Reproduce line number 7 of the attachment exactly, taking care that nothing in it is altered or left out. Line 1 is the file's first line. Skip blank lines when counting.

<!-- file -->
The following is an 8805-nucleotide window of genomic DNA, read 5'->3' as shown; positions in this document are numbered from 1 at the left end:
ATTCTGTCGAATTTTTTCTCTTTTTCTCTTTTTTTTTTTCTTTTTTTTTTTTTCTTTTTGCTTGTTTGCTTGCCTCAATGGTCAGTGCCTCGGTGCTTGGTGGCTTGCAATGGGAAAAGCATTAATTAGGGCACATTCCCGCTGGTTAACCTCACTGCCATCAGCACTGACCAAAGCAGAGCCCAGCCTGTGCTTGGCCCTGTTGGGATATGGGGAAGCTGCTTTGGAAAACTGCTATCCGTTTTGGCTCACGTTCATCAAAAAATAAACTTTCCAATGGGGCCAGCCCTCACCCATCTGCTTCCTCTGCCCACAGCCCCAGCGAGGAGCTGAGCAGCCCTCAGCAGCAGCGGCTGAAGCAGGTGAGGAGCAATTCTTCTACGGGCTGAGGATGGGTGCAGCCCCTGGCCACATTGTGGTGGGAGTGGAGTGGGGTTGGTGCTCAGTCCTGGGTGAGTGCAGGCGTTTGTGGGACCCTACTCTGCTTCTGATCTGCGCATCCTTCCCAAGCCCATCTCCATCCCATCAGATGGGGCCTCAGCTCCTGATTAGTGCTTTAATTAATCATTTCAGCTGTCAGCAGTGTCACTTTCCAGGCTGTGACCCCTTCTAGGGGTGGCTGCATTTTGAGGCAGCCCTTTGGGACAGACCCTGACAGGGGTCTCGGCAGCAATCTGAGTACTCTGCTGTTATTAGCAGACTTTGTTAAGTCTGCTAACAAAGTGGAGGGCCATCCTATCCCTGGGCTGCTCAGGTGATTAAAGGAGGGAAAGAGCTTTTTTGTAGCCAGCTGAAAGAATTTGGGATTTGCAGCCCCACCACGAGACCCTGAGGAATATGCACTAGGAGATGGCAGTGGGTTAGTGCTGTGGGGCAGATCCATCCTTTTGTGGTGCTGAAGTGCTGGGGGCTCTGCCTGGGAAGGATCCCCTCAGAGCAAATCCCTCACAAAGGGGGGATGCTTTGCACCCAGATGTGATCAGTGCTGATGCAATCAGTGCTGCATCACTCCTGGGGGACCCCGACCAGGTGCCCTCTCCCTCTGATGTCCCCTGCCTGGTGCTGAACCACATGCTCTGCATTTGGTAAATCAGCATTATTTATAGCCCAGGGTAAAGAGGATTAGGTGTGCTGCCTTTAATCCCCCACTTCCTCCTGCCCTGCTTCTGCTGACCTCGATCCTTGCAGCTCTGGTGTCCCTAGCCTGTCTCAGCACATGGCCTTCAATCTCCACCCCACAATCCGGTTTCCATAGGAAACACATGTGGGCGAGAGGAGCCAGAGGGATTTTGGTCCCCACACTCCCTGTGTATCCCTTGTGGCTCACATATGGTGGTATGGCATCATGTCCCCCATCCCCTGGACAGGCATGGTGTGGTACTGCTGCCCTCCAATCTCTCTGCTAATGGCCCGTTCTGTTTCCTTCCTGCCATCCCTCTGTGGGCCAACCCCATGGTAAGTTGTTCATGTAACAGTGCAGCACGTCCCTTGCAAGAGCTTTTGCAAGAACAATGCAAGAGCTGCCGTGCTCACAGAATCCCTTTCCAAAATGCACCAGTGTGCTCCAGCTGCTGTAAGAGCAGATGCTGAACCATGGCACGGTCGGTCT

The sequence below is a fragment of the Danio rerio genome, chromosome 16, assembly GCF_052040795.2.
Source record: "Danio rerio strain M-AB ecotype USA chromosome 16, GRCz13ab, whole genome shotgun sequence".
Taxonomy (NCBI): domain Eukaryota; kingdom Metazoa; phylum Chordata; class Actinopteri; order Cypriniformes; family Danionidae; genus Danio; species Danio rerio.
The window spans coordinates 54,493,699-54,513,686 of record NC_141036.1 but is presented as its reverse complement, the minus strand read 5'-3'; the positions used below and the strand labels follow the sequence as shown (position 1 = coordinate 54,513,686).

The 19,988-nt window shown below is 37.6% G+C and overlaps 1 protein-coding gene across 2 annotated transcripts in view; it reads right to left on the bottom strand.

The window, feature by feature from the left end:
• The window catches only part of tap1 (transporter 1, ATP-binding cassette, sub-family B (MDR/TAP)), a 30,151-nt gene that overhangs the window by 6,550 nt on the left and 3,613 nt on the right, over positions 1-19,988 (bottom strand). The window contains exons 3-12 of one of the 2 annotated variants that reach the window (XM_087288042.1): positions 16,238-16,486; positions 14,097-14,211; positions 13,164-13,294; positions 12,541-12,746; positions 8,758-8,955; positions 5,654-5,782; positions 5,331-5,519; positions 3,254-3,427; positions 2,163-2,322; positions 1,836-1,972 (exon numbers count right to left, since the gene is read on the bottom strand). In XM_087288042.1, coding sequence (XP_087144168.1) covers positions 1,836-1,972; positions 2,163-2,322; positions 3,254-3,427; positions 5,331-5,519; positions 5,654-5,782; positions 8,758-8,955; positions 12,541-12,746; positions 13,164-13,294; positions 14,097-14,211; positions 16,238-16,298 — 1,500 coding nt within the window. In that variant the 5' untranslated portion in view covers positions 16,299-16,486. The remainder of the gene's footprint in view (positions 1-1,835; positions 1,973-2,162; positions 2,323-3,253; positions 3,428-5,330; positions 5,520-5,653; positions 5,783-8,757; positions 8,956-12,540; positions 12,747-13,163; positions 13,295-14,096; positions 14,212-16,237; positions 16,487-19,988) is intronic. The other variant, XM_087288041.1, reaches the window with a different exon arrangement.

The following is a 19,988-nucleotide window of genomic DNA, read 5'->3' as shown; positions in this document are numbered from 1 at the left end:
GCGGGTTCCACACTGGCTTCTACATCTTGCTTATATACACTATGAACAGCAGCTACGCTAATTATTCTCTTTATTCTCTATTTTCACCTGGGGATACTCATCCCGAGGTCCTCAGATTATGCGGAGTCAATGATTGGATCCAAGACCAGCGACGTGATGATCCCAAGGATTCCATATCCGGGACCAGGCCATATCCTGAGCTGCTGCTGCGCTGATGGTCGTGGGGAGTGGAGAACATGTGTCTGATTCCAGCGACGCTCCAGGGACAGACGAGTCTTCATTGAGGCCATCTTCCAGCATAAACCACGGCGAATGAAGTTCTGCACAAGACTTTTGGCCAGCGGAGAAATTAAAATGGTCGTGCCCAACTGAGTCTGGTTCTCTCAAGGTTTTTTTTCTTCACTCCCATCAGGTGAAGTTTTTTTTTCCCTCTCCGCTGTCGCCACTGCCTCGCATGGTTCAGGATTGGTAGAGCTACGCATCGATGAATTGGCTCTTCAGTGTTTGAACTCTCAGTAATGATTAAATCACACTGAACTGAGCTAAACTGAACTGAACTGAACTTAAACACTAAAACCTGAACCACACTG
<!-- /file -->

The 19,988-nt window shown below is 37.6% G+C and overlaps 1 protein-coding gene across 2 annotated transcripts in view; it reads right to left on the bottom strand.